Subject(s)
COVID-19 , Child , Humans , COVID-19/prevention & control , Housing , Pediatricians , Nutritional Status , Certification
13.
J Infect Dis ; 226(Supplement_3): S327-S334, 2022 Oct 07.
Article in English | MEDLINE | ID: covidwho-2062915

ABSTRACT

BACKGROUND: Variable and incomplete reporting of housing status creates challenges in the surveillance of coronavirus disease 2019 (COVID-19) among the homeless population in Los Angeles County (LA County) and nationwide. METHODS: We developed standard investigation procedures to assess the housing status of LA County COVID-19 patients. Using data sharing procedures, we matched COVID-19 patients to Homeless Management Information System (HMIS) client profiles and supplemented with additional data sources for contributory data points and to further housing status ascertainment. RESULTS: We identified 10 586 COVID-19 patients among people experiencing homelessness (PEH) between 30 March 2020 and 30 December 2021; 2801 (26.5%) patients were first identified from HMIS profile matches, 1877 (17.7%) from quarantine/isolation housing intake rosters, 573 (5.4%) from hospital records, 749 (7.1%) from case and contact interviews, 3659 (34.6%) directly from PEH medical and service providers, and 927 (8.8%) had unknown sources. Among COVID-19 patients matched to HMIS profiles, 5351 (42.5%) were confirmed to be PEH at the time of COVID-19 diagnosis. CONCLUSIONS: Interoperability between public health data, HMIS, and external partners have been critical components in evaluating the impact of COVID-19 among the LA County homeless population. No one data source was complete for COVID-19 surveillance in this population.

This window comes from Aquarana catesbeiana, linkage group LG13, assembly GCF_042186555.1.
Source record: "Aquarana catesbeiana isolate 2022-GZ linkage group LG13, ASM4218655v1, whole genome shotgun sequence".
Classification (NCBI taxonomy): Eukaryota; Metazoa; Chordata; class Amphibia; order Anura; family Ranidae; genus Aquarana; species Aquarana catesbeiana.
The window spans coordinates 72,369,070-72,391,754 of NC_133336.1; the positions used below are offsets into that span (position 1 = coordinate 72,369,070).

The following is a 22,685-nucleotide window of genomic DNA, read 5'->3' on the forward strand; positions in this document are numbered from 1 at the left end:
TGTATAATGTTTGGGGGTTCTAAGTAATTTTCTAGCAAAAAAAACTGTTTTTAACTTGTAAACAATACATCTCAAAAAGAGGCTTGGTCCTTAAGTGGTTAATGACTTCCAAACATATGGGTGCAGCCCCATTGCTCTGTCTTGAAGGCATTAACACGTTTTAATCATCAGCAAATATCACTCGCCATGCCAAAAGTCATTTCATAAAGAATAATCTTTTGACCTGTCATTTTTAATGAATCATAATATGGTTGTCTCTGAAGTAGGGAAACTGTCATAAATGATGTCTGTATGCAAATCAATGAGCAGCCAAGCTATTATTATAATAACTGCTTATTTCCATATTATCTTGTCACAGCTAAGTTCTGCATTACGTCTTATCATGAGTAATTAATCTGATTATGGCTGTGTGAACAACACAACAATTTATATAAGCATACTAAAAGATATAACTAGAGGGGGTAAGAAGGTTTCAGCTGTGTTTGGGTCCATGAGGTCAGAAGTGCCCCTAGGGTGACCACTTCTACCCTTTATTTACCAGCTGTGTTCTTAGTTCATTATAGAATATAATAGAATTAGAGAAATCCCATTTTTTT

Subject(s)
COVID-19 , Homeless Persons , Management Information Systems , COVID-19/epidemiology , COVID-19 Testing , Housing , Humans
14.
J Gerontol Nurs ; 48(10): 33-39, 2022 Oct.
Article in English | MEDLINE | ID: covidwho-2055511

ABSTRACT